You've prolly already twigged to my dislike for "modern" gizzmos such as VHF. Of course I do use them for convenience's sake, but I've something of a fetish for keeping the old skills and traditions alive. When the fit hits the shan, as it will, those of us who still have the old skills will at least have half a chance :-)

Venceremos!

TrentePieds
__________________
TrentePieds is offline   Reply With Quote
Old 27-01-2016, 20:10   #42
Sponsoring Vendor
 
HopCar's Avatar

Community Sponsor
Cruisers Forum Supporter

Join Date: May 2011
Location: Miami Florida
Boat: Ellis Flybridge 28
Posts: 3,160
Re: How to hoist a courtesy flag

I buy Annin flags to sell in my store. When I order courtesy flags or signal flags I have a choice of ordering them Head and Grommet or Rope and Toggle.

Head and Grommet means the hoist of the flag is reinforced with canvas and grommets installed.

Rope and Toggle means that a rope is sewn into the hoist with a loop in one end of the rope and a wooden toggle at the other end. This allows you to quickly string together a series of flags.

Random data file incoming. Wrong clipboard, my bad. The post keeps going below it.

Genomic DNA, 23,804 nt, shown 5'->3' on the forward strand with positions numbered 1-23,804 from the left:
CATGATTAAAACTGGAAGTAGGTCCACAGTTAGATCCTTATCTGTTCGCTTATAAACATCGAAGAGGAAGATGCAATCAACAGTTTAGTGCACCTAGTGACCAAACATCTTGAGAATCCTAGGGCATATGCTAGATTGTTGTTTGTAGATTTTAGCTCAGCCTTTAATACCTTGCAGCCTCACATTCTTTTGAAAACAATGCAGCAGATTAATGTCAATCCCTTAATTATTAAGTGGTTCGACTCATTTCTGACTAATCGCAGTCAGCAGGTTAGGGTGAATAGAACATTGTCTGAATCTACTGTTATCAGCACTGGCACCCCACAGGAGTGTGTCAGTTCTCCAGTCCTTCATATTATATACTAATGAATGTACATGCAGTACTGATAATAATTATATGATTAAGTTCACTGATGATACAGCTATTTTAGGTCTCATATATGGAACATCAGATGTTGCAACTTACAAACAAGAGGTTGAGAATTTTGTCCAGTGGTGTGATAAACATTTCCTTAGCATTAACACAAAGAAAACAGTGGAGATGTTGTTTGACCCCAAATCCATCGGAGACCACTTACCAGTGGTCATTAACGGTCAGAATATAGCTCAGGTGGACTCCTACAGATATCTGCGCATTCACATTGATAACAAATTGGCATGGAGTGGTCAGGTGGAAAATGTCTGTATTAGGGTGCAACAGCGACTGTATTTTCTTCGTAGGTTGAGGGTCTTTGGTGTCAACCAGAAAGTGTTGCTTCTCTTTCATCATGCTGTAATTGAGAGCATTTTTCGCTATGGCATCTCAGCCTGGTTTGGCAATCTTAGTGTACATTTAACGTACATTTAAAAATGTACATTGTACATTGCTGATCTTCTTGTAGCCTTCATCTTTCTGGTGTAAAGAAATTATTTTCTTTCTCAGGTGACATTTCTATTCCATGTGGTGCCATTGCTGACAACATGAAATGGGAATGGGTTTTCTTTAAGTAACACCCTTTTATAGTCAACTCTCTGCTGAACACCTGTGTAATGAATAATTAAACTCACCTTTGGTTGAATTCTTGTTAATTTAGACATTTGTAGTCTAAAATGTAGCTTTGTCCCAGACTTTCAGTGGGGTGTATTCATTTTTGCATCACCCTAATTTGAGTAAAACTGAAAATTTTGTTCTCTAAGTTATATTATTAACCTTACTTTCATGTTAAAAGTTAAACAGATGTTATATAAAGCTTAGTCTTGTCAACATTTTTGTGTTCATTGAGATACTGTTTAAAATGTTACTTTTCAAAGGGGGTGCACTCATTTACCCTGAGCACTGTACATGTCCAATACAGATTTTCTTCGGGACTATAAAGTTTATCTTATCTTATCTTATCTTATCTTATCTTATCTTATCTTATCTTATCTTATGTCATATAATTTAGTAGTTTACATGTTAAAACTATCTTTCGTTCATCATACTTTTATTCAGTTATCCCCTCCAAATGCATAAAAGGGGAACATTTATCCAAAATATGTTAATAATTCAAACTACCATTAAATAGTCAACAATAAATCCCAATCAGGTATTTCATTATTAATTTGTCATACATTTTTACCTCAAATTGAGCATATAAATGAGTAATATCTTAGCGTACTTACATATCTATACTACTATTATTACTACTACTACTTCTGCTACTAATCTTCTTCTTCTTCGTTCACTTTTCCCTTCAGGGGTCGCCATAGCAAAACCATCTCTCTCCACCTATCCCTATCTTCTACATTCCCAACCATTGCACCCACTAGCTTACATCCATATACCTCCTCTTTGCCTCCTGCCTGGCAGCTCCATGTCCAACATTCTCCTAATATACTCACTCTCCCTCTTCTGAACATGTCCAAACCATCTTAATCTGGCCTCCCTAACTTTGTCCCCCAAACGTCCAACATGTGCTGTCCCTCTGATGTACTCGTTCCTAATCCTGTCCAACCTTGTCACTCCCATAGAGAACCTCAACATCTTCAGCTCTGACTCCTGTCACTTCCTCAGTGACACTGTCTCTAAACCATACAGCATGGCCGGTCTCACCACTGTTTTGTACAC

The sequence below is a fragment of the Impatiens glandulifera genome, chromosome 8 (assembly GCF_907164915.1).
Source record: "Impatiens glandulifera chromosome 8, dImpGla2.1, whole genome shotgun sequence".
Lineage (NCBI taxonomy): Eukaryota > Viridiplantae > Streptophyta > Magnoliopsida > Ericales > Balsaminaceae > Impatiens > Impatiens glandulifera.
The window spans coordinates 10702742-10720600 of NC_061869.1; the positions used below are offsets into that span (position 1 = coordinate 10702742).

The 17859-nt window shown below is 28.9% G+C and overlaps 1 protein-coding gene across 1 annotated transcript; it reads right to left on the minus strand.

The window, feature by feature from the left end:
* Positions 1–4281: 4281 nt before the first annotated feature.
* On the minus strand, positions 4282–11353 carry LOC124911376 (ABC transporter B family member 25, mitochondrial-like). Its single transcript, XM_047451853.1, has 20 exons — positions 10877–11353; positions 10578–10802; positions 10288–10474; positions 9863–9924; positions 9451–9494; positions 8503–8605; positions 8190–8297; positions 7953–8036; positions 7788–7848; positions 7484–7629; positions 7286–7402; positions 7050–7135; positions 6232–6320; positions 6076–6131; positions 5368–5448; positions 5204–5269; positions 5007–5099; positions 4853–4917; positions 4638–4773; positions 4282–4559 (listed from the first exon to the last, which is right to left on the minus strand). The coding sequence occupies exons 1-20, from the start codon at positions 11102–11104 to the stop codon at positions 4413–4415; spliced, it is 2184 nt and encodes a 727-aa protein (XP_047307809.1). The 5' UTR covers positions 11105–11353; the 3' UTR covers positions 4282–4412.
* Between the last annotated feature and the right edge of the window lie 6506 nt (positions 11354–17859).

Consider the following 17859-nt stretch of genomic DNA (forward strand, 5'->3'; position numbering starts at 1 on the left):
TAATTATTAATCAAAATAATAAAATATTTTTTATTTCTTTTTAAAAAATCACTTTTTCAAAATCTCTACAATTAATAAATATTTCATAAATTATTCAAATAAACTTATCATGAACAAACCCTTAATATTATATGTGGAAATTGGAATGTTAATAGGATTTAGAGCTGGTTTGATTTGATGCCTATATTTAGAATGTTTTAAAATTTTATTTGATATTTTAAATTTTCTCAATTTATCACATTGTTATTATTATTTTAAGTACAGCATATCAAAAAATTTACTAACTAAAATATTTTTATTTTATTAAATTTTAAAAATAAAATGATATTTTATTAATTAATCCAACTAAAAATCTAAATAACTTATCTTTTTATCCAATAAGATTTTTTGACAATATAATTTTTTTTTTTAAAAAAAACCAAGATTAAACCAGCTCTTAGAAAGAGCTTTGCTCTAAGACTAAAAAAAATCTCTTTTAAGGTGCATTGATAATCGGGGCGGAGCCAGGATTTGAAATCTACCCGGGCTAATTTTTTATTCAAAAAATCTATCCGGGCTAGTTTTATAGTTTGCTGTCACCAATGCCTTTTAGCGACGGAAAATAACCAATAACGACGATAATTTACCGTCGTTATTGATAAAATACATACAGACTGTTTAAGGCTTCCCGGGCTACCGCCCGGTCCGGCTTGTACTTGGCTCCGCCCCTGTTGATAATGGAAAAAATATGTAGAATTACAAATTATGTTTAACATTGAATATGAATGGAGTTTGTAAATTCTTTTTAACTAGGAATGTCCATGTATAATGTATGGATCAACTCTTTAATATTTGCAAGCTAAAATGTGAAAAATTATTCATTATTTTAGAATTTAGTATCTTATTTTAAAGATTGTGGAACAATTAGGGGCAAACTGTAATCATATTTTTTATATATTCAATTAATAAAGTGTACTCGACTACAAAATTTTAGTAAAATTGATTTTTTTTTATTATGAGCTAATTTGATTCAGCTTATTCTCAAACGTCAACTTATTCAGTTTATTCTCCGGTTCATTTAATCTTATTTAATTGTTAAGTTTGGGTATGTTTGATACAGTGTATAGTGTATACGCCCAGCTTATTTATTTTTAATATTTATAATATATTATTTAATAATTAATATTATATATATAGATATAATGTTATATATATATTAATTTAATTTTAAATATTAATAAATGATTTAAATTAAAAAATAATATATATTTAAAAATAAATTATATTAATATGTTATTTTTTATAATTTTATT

I wonder if the OP's flag originally had a toggle on the end opposite the loop?
__________________
Hopkins-Carter Marine Supplies & Fishing Tackle
What You Need, at the Price You Want...with Service!
HopCar is online now   Reply With Quote
Old 27-01-2016, 23:03   #43
Registered User

Join Date: Sep 2010
Location: Boat in Turkey, Beach cat in Israel
Boat: Lagoon 400 & Nacra 6.0 beach cat
Posts: 627
Re: How to hoist a courtesy flag

Quote:
Originally Posted by PangurBan View Post
On the subject of ensigns and courtesy flags, has anyone ever seen the European Union flag used?


Sent from my iPad using Cruisers Sailing Forum
I have used it during a trip from Atlantic France to Israel as a substitute for the national flags along the way.
__________________
meirriba is offline   Reply With Quote
Old 28-01-2016, 01:53   #44
Moderator
 
carstenb's Avatar

Cruisers Forum Supporter

Join Date: May 2012
Location: Copenhagen
Boat: Jeanneau Sun Fast 40.3
Posts: 4,937
Images: 1
Re: How to hoist a courtesy flag

Quote:
Originally Posted by HopCar View Post
I buy Annin flags to sell in my store. When I order courtesy flags or signal flags I have a choice of ordering them Head and Grommet or Rope and Toggle.

Head and Grommet means the hoist of the flag is reinforced with canvas and grommets installed.